Despite popular belief, a police officer cannot just request a search warrant and have the department issue one to him or her that same day. Rather, for an officer or any law enforcement agent to obtain a warrant in Missouri, he or she must have a valid reason for doing so and, moreover, follow proper protocol. The judge who issues the warrant must also adhere to certain etiquette, otherwise he or she runs the risk of a higher authority declaring the search warrant invalid.
According to Search & Seizure Law in Missouri State and Federal Law by the Office of Circuit Attorney in the City of St. Louis, a valid search warrant must be in writing and directed to any peace officer of the state. It must also identify the article, substance, material, property or person for which or whom the officer is allowed to search and, if found, seize. The description of the property or person must be in such thorough detail that the officer or officers executing the search warrant can readily ascertain that that which they seek is what they have found. The warrant must also state the time and date the judge issued the warrant.
The warrant must clarify that if the peace officers locate the item or person of interest, they have a responsibility to photograph or copy the items or person and to file the photographs or copies with the court within 10 days after filing the application for the warrant. The judge must sign the warrant, along with his or her title of office.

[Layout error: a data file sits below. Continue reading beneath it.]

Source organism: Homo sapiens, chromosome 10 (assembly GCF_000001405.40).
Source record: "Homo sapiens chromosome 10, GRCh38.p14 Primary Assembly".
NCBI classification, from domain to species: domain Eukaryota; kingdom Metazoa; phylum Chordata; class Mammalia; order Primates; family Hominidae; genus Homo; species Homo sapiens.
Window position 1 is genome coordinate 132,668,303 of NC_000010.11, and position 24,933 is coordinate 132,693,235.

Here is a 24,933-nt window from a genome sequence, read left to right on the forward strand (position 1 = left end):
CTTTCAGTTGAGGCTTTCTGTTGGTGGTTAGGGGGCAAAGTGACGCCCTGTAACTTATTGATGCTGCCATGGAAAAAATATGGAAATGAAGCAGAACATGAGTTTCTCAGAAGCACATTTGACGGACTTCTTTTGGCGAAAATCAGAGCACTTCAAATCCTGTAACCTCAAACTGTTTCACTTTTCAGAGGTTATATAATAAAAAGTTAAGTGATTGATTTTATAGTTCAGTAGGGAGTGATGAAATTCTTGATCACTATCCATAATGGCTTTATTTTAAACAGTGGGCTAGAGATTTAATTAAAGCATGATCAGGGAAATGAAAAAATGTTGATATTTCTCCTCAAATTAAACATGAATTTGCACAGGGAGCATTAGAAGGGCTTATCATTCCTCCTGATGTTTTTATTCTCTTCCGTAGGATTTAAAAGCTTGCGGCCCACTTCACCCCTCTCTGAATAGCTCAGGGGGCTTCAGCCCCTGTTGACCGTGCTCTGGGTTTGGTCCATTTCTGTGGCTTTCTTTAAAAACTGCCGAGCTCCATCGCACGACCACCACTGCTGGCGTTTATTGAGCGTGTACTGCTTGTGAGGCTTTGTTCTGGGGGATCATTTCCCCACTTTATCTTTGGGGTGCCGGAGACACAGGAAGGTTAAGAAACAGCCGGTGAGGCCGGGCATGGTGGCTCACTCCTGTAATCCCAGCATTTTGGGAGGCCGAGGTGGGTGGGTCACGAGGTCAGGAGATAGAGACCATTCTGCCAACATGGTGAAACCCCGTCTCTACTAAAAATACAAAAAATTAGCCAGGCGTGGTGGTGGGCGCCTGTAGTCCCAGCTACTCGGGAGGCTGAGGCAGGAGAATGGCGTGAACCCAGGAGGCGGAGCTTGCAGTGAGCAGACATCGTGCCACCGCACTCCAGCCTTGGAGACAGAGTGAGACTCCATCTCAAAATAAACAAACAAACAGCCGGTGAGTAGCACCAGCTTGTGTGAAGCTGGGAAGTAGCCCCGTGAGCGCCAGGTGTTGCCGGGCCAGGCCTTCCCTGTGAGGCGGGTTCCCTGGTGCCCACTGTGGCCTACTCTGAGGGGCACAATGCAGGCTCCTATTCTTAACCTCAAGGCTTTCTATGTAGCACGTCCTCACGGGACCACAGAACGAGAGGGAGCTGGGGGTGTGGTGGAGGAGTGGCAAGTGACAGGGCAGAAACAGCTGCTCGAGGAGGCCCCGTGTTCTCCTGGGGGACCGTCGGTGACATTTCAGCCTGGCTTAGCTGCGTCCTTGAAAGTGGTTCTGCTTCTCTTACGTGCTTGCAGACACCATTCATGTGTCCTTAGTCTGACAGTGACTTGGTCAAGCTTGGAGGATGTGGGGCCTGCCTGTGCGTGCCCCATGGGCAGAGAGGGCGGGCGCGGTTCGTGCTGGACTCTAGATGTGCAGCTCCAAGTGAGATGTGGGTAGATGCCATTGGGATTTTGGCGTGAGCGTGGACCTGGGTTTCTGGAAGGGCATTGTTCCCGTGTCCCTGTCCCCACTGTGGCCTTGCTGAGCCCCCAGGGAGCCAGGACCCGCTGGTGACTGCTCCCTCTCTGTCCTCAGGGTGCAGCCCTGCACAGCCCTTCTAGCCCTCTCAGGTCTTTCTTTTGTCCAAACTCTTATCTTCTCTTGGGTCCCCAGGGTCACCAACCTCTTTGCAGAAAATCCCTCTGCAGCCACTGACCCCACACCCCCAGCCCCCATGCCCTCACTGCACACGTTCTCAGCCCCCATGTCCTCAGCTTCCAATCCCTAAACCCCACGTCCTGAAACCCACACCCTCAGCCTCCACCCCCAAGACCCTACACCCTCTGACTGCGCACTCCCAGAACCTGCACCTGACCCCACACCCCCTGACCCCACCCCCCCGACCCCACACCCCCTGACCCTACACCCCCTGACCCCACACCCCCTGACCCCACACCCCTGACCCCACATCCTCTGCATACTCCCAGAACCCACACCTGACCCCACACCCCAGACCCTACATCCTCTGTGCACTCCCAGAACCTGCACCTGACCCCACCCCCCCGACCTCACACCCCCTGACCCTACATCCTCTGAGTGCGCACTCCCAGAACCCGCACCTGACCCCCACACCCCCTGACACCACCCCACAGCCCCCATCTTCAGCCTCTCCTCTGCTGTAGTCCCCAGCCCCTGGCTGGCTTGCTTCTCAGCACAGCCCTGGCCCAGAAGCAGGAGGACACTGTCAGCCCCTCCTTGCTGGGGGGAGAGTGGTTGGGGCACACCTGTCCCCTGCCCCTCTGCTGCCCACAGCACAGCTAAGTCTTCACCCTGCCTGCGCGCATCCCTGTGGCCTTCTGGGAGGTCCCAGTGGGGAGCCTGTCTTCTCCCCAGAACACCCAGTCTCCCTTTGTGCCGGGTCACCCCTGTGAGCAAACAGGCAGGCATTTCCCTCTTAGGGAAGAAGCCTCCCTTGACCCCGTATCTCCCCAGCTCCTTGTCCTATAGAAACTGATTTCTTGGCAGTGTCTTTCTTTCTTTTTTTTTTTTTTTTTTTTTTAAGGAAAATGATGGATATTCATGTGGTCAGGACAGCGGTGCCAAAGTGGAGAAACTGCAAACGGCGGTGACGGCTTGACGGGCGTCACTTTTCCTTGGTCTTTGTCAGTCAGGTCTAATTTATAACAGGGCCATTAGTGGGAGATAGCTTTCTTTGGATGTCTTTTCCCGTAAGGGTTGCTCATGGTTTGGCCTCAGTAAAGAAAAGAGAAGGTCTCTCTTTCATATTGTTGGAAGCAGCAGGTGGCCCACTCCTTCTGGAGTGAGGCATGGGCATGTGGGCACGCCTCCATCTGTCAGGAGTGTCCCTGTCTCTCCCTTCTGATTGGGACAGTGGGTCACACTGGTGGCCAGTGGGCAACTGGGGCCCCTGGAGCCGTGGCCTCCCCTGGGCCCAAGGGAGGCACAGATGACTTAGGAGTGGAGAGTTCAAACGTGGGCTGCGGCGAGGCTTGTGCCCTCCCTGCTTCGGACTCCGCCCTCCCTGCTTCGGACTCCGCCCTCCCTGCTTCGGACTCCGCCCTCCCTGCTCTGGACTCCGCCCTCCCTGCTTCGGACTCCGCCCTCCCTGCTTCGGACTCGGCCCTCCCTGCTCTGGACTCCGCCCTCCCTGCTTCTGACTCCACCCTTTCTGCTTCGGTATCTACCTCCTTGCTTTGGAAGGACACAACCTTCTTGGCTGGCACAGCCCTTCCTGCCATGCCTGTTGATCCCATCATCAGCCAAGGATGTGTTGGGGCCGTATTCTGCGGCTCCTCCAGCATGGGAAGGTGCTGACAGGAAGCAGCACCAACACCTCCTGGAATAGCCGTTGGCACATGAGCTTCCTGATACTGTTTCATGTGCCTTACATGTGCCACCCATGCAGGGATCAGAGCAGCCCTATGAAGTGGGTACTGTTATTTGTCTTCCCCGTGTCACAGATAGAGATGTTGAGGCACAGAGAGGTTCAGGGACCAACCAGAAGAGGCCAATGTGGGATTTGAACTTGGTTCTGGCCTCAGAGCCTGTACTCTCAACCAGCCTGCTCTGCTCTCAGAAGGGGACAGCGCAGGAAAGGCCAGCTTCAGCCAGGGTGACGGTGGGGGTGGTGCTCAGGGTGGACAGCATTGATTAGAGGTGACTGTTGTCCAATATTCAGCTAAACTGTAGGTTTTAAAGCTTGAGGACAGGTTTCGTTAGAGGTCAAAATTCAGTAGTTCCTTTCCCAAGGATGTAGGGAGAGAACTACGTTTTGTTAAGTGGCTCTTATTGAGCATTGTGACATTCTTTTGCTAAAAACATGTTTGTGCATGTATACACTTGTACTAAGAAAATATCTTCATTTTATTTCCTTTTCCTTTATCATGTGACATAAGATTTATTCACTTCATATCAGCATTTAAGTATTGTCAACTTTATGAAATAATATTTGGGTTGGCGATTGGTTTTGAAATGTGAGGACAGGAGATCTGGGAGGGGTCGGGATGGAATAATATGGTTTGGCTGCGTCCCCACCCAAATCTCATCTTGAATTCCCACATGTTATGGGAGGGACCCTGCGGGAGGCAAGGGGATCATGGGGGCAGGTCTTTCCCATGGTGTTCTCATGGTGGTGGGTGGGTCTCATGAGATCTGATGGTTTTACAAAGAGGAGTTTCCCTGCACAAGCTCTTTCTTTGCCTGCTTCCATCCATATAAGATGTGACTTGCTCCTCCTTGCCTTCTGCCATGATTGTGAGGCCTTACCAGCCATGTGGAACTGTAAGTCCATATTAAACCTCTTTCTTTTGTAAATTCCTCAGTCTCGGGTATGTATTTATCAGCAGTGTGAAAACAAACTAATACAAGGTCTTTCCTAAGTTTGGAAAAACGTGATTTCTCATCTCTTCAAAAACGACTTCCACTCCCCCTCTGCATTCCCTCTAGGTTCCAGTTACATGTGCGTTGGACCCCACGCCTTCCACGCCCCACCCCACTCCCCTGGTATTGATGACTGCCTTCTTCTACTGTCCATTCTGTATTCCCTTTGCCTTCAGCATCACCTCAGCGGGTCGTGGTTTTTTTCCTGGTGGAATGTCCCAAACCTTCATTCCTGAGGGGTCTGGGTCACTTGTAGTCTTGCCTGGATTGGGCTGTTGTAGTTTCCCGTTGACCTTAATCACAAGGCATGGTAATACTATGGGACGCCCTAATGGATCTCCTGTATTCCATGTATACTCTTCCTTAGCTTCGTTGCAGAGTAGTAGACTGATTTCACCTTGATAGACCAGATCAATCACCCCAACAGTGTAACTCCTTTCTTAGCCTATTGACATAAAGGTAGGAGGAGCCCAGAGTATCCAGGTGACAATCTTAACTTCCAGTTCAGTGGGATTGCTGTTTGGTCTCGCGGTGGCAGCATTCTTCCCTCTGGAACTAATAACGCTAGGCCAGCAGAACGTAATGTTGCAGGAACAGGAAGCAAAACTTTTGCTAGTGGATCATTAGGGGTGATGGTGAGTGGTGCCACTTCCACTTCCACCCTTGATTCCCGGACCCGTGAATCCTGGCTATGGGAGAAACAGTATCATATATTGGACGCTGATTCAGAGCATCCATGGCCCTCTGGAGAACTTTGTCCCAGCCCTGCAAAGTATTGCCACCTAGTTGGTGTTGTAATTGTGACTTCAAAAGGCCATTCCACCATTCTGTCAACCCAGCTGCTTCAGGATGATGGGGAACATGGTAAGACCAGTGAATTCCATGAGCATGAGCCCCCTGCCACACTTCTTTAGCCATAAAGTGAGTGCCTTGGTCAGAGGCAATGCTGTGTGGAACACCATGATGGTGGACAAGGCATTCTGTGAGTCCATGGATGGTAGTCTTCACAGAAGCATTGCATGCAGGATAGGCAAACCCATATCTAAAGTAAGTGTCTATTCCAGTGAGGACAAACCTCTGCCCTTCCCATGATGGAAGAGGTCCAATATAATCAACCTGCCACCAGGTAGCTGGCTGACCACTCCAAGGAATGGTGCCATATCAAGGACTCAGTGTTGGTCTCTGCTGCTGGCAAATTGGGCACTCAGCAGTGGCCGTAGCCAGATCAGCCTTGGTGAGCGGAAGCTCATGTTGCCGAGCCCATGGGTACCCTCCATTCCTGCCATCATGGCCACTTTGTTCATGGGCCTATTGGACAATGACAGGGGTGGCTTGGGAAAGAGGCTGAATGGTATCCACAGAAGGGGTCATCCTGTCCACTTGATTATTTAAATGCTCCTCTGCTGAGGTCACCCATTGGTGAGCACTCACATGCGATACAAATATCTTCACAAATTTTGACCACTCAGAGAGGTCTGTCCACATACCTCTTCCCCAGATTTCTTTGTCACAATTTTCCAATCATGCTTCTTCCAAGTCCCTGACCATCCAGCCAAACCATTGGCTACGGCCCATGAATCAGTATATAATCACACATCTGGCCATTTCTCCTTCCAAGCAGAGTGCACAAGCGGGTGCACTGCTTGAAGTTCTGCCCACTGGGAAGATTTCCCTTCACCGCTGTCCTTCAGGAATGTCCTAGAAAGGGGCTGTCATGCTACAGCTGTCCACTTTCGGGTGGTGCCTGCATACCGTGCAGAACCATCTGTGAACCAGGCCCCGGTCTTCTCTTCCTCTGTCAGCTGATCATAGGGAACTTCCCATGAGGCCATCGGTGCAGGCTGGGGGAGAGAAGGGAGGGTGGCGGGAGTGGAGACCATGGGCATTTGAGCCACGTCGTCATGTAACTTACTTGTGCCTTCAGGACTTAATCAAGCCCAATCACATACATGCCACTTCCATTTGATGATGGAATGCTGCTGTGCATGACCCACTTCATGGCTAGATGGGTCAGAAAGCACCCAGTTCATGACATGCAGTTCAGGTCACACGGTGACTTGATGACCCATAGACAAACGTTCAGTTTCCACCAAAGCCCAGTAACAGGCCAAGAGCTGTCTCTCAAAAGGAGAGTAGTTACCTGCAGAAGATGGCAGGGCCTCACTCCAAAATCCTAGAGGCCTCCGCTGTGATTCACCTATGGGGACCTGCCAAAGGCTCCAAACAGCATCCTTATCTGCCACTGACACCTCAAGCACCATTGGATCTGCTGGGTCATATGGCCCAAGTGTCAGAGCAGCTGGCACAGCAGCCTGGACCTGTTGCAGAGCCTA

A higher authority may declare a search warrant invalid if a judge did not issue it or if a judge issued it without having received a written and verified application. A search warrant may also be invalid if a judge issued it without receiving notice of probable cause or if he or she issued it outside of his or her jurisdiction. If the warrant does not describe, in detail, the person, thing or place for which the officer is to search, or the article, substance, material or property which the officer is to seize, the warrant may be invalid. Furthermore, if the judge who issued the warrant does not sign it, a higher authority may consider it void. Finally, for a warrant to be lawful, the peace officers who obtained it must act upon it within the allotted time frame which, in Missouri, is 10 days.
This article is for educational purposes only. It should not be used as legal advice.